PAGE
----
Bumper crops but….

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IT IS a good news that the country witnessed record productions of some major crops including wheat, rice and maize this season- the impact of which has also been seen in the growth figure of 3.94% revealed recently by the government.

Addressing a news conference on Saturday, Minister for National Food Security said the wheat production remained 27.3 million tones, rice 8.419 million tones and maize 8.465 million tones. This really implies the timely interventions of the government in the agriculture sector.

Especially increasing the support price of certain crops encouraged the farmers to grow crops on more area.

In our view, however, the potential of our agriculture sector is far immense and its productivity can, in fact, be doubled by supporting especially the small farmers.

We also understand that the wheat crop in the country has been much higher than the estimates of the government.

Whilst we agree with the idea of building strategic reserves of major crops to protect the consumers from profiteers, but there is currently no need to import four million tons of wheat to build those reserves. Through a better strategy, this quantity can be arranged within the country.

Most of our farmers especially those in the ‘barani’ areas store the wheat more than their annual requirements for various reasons. Then some farmers delay the sale of their produce to get a better price.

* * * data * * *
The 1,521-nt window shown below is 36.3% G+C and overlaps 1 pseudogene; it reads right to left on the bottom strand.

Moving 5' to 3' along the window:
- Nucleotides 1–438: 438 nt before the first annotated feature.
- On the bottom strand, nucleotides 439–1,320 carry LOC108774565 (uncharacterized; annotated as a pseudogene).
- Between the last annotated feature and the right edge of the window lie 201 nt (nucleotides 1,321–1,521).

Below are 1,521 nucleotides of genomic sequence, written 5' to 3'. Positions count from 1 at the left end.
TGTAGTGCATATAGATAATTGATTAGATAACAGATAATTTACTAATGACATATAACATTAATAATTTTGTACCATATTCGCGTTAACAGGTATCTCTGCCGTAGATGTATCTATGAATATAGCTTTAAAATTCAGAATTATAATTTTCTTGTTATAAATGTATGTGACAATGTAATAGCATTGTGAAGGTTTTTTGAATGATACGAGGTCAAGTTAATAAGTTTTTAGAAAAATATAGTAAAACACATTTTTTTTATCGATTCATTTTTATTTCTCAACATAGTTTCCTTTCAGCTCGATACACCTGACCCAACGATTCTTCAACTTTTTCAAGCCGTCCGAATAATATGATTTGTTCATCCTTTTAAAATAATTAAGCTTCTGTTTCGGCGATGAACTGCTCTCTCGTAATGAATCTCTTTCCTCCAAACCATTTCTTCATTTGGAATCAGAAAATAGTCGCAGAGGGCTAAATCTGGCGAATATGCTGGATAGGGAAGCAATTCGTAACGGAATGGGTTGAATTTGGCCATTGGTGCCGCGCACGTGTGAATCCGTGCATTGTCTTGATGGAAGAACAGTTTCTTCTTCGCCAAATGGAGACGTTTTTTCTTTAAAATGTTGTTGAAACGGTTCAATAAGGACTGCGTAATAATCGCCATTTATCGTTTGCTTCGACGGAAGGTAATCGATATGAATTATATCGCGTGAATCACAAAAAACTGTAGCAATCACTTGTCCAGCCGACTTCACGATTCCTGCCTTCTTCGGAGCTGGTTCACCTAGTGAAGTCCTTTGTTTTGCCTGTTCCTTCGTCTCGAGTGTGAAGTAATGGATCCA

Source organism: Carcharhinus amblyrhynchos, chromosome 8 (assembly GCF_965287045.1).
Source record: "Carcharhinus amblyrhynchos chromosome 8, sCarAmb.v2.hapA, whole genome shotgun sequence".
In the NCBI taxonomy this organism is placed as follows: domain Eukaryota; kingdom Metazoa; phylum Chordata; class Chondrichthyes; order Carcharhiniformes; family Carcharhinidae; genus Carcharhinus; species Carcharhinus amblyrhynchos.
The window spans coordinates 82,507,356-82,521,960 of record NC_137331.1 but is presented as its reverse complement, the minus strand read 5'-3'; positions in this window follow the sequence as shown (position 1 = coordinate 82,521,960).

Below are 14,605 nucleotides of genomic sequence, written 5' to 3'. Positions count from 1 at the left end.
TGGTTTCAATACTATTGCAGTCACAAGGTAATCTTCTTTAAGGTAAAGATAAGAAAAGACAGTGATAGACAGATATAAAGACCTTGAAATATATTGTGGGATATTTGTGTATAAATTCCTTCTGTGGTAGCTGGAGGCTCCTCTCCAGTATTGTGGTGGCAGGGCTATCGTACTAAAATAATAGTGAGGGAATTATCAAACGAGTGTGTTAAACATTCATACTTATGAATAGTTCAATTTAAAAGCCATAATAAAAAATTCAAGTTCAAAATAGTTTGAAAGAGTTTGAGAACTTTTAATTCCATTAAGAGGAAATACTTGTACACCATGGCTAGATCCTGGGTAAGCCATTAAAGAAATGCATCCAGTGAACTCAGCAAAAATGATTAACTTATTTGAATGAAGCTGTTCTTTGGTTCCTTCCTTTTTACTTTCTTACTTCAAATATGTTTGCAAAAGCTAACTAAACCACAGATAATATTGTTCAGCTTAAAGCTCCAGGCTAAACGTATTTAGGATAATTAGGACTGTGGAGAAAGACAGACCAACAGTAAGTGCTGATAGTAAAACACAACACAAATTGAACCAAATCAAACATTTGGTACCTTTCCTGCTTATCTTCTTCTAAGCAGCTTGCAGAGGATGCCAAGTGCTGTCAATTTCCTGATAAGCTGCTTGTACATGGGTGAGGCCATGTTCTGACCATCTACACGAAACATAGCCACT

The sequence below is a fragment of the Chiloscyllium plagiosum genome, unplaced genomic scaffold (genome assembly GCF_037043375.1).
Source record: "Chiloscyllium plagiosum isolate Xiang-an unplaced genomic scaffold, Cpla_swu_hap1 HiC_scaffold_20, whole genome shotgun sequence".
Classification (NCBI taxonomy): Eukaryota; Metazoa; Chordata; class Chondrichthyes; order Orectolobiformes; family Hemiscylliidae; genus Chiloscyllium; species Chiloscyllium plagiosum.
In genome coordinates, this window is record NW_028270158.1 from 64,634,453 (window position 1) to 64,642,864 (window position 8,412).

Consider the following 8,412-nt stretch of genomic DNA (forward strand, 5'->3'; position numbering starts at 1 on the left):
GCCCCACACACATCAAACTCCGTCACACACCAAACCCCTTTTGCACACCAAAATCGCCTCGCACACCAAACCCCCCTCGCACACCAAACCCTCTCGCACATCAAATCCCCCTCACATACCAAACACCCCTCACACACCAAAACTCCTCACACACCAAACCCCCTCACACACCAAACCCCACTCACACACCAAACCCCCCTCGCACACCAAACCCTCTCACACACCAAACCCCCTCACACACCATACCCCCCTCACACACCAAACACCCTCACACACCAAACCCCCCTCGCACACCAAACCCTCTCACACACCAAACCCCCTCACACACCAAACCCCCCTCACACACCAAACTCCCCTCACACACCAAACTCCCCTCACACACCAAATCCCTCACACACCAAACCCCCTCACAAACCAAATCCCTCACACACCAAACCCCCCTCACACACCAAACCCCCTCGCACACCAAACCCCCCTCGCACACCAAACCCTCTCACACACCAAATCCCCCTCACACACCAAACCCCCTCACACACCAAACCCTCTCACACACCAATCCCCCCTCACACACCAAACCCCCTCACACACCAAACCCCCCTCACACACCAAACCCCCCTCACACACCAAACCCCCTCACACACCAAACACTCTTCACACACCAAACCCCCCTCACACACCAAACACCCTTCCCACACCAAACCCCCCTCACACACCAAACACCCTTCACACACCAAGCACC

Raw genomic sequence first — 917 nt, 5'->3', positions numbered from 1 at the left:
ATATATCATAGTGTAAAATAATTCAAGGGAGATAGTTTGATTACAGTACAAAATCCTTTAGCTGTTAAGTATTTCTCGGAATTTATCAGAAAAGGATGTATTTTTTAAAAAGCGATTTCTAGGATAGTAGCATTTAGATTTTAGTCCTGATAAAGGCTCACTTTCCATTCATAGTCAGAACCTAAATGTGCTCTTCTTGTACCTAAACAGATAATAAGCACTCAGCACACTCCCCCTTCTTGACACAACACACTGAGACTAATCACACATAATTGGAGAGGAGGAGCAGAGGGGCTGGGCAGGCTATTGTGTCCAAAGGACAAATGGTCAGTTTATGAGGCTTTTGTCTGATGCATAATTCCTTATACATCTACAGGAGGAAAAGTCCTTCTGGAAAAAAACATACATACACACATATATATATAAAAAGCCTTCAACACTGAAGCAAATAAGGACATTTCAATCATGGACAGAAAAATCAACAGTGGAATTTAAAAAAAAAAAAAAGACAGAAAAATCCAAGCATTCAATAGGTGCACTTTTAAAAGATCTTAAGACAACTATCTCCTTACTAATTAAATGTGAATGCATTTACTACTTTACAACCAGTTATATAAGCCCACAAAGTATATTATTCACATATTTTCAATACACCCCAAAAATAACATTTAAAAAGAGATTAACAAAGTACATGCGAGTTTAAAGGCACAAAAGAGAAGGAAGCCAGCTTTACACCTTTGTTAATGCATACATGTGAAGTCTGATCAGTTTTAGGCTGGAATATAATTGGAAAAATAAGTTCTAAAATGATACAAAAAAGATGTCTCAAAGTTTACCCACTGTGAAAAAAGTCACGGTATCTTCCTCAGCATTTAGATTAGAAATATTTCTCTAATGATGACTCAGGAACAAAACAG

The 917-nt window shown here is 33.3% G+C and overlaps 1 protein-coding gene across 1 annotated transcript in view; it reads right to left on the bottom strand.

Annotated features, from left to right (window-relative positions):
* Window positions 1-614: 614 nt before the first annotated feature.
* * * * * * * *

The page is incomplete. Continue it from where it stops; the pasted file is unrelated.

Whilst the support price of wheat is Rs 1800 per forty kilogram, but the middlemen in the rural areas have already started procuring the wheat from farmers at the rate of Rs 2000, anticipating the prices of the commodity will increase in the coming months.

Thus by offering a better price to the farmers, the reserves of wheat can significantly be enhanced.

For this purpose, special centres may be set up in each district to purchase the wheat from farmers. This will have an added advantage.

By doing so we will not only save the foreign exchange but more money will also go to the pockets of farmers.

This however should not affect the price of flour in the open market. By extending subsidy, the government can keep the flour prices at the current levels.

Then, the farmers must also be given incentives and encouraged to grow more cotton as our textile industry and its exports are directly linked with this crop.

 

 

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